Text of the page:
EXPLAINED: What you need to know about locksmiths in Spain

Like anywhere, locksmiths are generally expensive and the price can vary greatly depending on the service you need and where you are.

It also depends on when you need them, as it’ll cost much more to call them out on a Saturday night than a Monday morning, for example.

Nor would it cost the same to open your front door as it would a reinforced security door.

But locksmiths don’t just make copies of keys and bail you out when you’re stuck outside your flat.

They also offer a whole host of different services including, but not limited to, opening safes, creating master keys, installing security doors, anti-drill doors, cutting specialist locks that reject copied keys, and even unlocking the boot of your car.

How much does a locksmith cost in Spain?

Given all these variables, the price can range massively.

According to Cronoshare, the average price for a nationwide call out in Spain can start from €80 anywhere up to €400.

On average, for a basic service, you can expect to pay anywhere between €40-€70 an hour for the labour, with the price of changing or installing a basic lock anywhere between €80-€200. 

For basic door openings, it depends on the situation you find yourself in: for doors locked with a key, which is a more complex task, prices average around €200, and for doors that are jammed or slammed shut, slightly cheaper in the €80-€100 range.

For an armoured or security door, prices can start at around €300.

In short, a general rule is that the more complex the task is, the higher the prices.

And as always, prices can vary depending on where you are in Spain, the quality of the locksmith, the time of the day and week you need his or her services, and if its a public holiday or not. 

So, as always, compare prices to try and find the most economical solution without skimping on quality.

As such, the following rates are estimations taken from average prices from locksmith.

Weekend/holiday rates

Where prices can really start to add up, however, is when you have an emergency situation requiring a locksmith’s assistance at the weekend, on a public holiday, or outside of normal working hours.

And if you live in Spain, you probably know there’s quite a few of those days throughout the year.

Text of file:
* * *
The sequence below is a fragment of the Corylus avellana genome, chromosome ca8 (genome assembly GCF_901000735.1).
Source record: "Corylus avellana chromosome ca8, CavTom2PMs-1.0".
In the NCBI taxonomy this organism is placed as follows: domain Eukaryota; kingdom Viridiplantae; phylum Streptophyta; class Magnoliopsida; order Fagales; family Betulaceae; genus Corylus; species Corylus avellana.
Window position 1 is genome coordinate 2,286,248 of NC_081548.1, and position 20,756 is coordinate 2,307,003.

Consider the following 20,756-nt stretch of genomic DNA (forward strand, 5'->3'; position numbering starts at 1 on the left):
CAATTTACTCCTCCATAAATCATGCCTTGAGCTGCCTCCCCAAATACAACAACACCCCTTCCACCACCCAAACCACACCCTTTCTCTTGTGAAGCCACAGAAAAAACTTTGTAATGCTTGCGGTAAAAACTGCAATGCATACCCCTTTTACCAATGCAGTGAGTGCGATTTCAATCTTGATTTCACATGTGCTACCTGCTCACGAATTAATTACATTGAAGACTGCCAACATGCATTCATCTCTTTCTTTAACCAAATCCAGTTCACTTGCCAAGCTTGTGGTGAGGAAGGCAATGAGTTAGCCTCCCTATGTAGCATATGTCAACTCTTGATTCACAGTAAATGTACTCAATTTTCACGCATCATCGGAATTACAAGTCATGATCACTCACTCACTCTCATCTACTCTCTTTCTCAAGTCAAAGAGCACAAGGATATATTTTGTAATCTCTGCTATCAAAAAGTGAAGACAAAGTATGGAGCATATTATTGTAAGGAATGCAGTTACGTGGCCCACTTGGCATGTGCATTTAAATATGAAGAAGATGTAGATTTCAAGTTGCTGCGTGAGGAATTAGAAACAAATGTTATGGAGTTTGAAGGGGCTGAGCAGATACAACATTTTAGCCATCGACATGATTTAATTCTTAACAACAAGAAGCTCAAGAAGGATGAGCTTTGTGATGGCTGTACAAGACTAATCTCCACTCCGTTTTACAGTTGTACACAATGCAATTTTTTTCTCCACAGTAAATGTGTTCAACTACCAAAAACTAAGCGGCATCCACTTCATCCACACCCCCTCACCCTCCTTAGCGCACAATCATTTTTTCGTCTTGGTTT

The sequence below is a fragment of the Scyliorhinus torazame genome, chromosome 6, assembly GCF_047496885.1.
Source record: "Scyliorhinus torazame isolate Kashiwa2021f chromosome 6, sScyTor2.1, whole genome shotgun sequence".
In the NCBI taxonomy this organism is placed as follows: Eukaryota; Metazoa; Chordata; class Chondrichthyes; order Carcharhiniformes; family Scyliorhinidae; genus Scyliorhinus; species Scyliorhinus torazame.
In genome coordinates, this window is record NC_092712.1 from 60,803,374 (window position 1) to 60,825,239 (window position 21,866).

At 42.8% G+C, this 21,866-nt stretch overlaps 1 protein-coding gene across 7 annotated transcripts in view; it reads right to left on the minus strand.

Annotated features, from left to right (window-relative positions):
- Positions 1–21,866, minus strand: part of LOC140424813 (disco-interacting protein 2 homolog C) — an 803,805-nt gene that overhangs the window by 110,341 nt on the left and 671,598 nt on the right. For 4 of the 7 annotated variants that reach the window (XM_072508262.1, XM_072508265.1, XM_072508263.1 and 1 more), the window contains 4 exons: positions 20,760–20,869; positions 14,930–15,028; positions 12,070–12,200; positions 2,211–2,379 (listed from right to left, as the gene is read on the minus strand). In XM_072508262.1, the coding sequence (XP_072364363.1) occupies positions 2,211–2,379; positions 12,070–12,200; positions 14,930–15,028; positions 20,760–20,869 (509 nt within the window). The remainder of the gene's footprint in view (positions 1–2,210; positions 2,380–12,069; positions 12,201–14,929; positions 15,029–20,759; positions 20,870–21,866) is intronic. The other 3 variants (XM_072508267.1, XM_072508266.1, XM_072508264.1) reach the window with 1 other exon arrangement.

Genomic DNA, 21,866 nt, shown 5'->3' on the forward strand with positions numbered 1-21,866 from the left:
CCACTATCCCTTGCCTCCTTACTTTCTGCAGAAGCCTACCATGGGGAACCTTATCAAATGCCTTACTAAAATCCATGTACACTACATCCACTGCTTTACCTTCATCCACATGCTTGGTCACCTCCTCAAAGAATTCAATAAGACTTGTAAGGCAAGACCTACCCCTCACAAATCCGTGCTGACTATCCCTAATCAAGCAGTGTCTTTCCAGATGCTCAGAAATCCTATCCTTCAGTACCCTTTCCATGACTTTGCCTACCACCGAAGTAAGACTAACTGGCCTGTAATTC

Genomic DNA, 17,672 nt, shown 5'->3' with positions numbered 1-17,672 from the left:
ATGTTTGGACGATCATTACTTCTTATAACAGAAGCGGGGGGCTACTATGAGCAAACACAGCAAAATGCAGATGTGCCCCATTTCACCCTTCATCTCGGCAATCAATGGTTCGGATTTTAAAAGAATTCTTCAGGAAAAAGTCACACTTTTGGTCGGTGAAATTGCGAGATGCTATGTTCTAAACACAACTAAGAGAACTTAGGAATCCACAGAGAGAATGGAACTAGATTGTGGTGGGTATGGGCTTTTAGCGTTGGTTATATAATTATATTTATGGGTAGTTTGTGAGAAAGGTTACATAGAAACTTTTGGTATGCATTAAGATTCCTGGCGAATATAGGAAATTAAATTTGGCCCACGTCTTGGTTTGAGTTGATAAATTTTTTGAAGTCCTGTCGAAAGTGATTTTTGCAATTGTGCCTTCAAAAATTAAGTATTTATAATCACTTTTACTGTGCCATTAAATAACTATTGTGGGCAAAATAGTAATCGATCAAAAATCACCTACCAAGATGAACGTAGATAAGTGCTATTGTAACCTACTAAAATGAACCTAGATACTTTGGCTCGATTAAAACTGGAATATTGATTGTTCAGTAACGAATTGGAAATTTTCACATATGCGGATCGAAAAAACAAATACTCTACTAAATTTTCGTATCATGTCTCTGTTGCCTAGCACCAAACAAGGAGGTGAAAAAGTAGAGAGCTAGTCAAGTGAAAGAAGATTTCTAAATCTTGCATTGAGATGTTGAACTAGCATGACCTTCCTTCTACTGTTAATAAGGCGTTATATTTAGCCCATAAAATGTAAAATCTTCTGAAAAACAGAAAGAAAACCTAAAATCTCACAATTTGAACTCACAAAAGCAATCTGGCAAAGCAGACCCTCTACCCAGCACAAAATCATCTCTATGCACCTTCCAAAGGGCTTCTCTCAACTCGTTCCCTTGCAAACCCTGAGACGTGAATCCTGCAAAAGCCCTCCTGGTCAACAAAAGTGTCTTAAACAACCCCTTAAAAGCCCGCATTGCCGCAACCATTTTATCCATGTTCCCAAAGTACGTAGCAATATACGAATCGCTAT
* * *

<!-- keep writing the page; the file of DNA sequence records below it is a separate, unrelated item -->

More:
If you really need a cerrajero on a public holiday or during non-working hours (usually defined as anything between 8pm-8am) prices can reach €300 or €500 due to the fact you’ll have to cover the cost of travel, which starts from around €40 plus the increased rate.

Then you must also include the price of labour to the flat rate, which is usually somewhere between €40 and €70 an hour regardless of when you call them out.

Key vocabulary 

We’ve put together some of the basic vocabulary you might need if you find yourself needing a locksmith while in Spain.

el cerrajero – locksmith

la llave – the key

la llave de repuesto – the spare key

la puerta – the door

la cerradura – the lock

la bisagra – the hinge

día festivo – public holiday

cambio de bombín – change of cylinder lock

puerta blindada – armoured door

coste de mano de obra – labour costs

quedarse afuera – get locked out 

puerta cerrada de un portazo – door slammed shut

puerta cerrada con llave – locked door

Tips relating to choosing a good locksmith in Spain 

If you’ve just started renting a new place or have bought a property, it’s advisable to change the lock as you don’t know who has keys to your front door. If you’re a tenant, try to negotiate this with your landlord as it’s in both of your interests that only you two have keys to the property.

If there has been a burglary in your property while you’re living in it and there’s no sign of forced entry, then there’s a very big chance that the burglars had a copy of your keys, and you should definitely change the locks. 

If you’ve lost your keys and you think it happened close to your home, again it’s advisable for you to change the locks.

One of the best ways to avoid being locked out and having to cough up a hefty sum is to give a spare set to someone that you trust that lives in your town or city in Spain. 

When it comes to choosing a locksmith in Spain, you should make sure he or she is a reputable one. Asking friends and family first can be your first port of call.

If not, make sure you read reviews online if available to get any insight beforehand.

In order to avoid any nasty surprises, ask them on the phone for a budget (presupuesto) for all the costs attached to their services before accepting.

Be wary of cerrajeros that automatically want to change the whole lock when a simpler and less costly option is possible. 

Usually they should offer you a contract for you to read carefully before signing. It should include a three-month guarantee for the potential new lock or at least a breakdown of the costs.

Make sure that they are not charging you an excessively high price if it’s an emergency, as this is not actually legal.

There’s also asking them to prove their accreditation with the Unión Cerrajeros de Seguridad (UCES).

Weekend and holiday rates can be higher nonetheless, so consider your options and if it’s worth staying with a friend or family member for a night to save some money. A trustworthy and honest cerrajero will let you know about the money you could save if you choose to wait as well.